Amusement Parks for Rocks

One night when I was young and impressionable, I cuddled up with my parents to watch a special on TV about caves.  In this particular special, some unlucky kid had fallen into a cave and got himself stuck in a crevice a hundred meters below ground.  A few hours later, the local townsfolk heard his cries and scrambled to save him.  They had meetings to plan a rescue and began feeding the boy food from a tube but, over time, the boy grew so skinny that his emaciated body dislodged and he fell to his death (presumably to the center of the earth).

That night, I lay awake in my parent’s bed, petrified.  The next night, I slept on the floor outside of my room which, in my mind, seemed safer than sleeping on a heavy bed that might crash through the ground into a cave we never knew about below my house in suburban Washington DC.  For one week of my adolescent life, I thought of nothing else but falling into caves.

The fear went away when I visited my first cave at Luray Caverns in the Shenandoah Valley.  I realized that caves are like amusement parks for rocks.  There are fancy lights, funny names and goofy guides to take you on an adventure below ground.

The Fox River Caves were unlike any cave I had ever been to.  These sister caves were reputedly discovered in the early 1900’s by a local Sheep farmer, Mr. O’Brien, who was searching for his cattle on the opposite side of the river.  Looking across, he saw a sizeable hole in the cliff and the find was reported as a “miniature Waitomo.”  Owners of a local guesthouse constructed an entrance gate and began operating guided tours from the small township of Brighton (today’s Fox River) to the cave from 1906.  In the 1950’s, the gate was removed and the cave was opened up to any wanderer willing to make the two-hour hike through the woods along the Fox River.

Felipe and I (after our arduous journey to the Ballroom Overhang) traversed steep hills of slippery, moss-covered rocks bridled with streams and pocketed with mud to approach a grand hole in the cliff-face.  There, we found the sister caves at Fox River.  The area’s “oldest tourist attraction” sat in the forest like an abandoned set piece from Jurassic Park.  The lower cave’s tempting entrance was graced with signs of caution, warning of falling rocks and sheer drops in the floor.  Part of me wanted to venture in to see what all the “danger” was about, but the other part of me didn’t want to fall into a hole, get fed from a tube, and die.  To persuade us elsewhere, signs guide visitors to the upper cave, which is “safe” and includes, “more spectacular formations.”

I had never entered a cave without all the pageantry.  Where were all the colored lights and dorky guides to teach me the differences between a stalagmite and a stalactite (“Stalactites hang TIGHT from the ceiling of the cave. Stalagmites MIGHT one day reach the roof”)?  Where was the spotlight on the oldest rock and who would point to a group of stalagmites and quip that it looked like the nativity scene?  This idea that I could be allowed access to a cave without a wooden walkway, audio tour, and a $5.00 headlamp rental was new.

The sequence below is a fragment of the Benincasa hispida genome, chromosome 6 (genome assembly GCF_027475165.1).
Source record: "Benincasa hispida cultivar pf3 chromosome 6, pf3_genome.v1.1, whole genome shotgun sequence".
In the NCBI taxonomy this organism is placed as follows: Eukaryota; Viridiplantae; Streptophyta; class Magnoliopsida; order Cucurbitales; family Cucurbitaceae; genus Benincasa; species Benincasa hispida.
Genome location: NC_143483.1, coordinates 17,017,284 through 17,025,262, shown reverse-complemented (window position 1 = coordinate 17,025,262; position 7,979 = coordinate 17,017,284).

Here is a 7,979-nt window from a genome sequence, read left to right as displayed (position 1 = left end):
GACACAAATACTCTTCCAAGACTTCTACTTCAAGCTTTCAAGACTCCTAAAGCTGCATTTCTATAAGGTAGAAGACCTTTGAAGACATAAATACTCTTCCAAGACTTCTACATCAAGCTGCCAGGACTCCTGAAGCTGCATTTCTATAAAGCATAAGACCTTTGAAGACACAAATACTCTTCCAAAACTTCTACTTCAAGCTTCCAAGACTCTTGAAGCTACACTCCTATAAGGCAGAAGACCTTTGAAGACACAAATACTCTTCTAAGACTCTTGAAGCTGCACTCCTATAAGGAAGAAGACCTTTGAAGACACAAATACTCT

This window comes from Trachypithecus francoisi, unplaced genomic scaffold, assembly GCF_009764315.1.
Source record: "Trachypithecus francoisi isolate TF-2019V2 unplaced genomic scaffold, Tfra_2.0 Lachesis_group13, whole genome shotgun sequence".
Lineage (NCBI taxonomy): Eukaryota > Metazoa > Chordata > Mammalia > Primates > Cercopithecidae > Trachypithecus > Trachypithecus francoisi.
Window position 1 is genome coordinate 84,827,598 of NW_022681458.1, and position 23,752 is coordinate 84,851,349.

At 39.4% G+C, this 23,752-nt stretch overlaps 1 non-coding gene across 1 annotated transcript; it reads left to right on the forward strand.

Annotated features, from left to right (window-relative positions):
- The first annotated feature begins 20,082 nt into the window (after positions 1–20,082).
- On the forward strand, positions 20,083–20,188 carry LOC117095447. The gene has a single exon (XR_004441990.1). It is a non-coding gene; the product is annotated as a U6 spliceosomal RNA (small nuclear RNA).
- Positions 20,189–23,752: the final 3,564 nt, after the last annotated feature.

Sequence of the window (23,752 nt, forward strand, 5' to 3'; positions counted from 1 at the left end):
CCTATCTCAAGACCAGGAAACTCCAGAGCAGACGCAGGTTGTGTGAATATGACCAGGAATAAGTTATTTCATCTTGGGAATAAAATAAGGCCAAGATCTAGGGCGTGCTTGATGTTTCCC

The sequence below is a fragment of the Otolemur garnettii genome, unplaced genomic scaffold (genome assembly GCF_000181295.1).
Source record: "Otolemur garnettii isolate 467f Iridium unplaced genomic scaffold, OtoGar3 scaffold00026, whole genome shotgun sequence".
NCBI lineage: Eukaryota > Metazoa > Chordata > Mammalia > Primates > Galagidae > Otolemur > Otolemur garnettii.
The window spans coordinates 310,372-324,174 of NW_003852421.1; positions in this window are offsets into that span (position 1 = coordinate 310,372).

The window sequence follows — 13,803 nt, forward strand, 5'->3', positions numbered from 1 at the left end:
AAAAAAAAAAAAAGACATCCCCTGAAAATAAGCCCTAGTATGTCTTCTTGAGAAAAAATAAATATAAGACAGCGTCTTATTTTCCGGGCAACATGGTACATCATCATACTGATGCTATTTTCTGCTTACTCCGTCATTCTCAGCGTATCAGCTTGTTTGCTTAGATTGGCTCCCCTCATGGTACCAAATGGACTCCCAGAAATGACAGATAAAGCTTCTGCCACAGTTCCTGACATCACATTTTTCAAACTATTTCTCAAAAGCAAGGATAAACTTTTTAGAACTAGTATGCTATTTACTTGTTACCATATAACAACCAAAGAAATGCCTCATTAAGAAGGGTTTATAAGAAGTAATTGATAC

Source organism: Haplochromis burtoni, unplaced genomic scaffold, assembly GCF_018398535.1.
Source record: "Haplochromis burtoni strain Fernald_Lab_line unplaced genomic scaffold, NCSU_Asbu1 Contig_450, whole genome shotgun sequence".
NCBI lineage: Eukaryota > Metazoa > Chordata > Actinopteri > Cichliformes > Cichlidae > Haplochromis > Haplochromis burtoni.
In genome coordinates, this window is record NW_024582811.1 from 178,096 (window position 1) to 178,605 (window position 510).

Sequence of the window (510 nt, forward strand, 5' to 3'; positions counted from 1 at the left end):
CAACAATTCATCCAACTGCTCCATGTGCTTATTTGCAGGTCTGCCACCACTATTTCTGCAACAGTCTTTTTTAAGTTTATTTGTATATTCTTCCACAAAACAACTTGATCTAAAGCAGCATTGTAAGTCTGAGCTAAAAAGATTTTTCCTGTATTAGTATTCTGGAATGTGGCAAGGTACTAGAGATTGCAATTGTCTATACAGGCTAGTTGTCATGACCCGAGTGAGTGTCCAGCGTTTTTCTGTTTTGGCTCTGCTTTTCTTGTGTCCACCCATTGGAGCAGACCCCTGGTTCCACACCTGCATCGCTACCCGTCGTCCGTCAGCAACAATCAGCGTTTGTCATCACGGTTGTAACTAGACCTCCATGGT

There was an eerie chill in the air as we ducked out of the rainforest and into the upper cave. Drips of water cascaded down perfectly conical stalactites to the wet cavern floor in soft echoes.  It was the only sound we heard as we snaked our way into the rock. The cacophony of forest noises disappeared as everything went remarkably quiet.

I had always been taught to not touch anything in a cave, but in such close quarters and with minimal light, this was inevitable.  We climbed deeper into the cave over rocky ravines dividing the crumbling remains of a 100-year-old stone path.  This was certainly one of the blackest places I had ever been.  Yet, it was filled with glistening white.  The calcite formations, developed over thousands of years, jutted out from above and below.  In the beam of the flashlight, we walked through what appeared to be a tunnel of never-ending of vampire chops.

We had read that the tunnel went in for about 200 meters but we were 20 minutes in and saw no end in sight.  When the water levels in the cave rose above our ankles, we chose not to continue through the murky mystery of the dark water.  An upside down city of rock reflected on the placid water making it hard to tell what was coming from above and what from below, and I began to see that you don’t need all the funky lights and tailored journeys to make a funhouse out of a cave.  This macabre obstacle course through the curving tunnel past ghoulish formations and mystical reflection ponds spoke for itself.

Crawling through the dark, following the narrow beam of a solitary flashlight, we made our way out of the upper cave and back into the sticky air of the rainforest.  My eager eyes darted over to the broad opening of the lower cave.  I walked closer to peak in – just to take a look.  Then, I reminded myself of the curious kid who fell to the center of the earth and I straightened my focus, eyed the path home, and didn’t look back.


One thought on “Amusement Parks for Rocks

  1. I think I remember that time when you slept out in the hall outside your room when you were a kid and I was like, “What’s he so scared of?”. For me it was the house catching on fire and burning down. When I was in 4th or 5th grade, a firefighter came to talk to my girl scout troop and showed a filmstrip of a house that caught fire and what it looked like when the fire was put out and that scared the crap out of me. I thought for sure the house was going to burn down while I was asleep.

    Anyway, great blog and I love the title. Nice job of avoiding falling into a hole;-)

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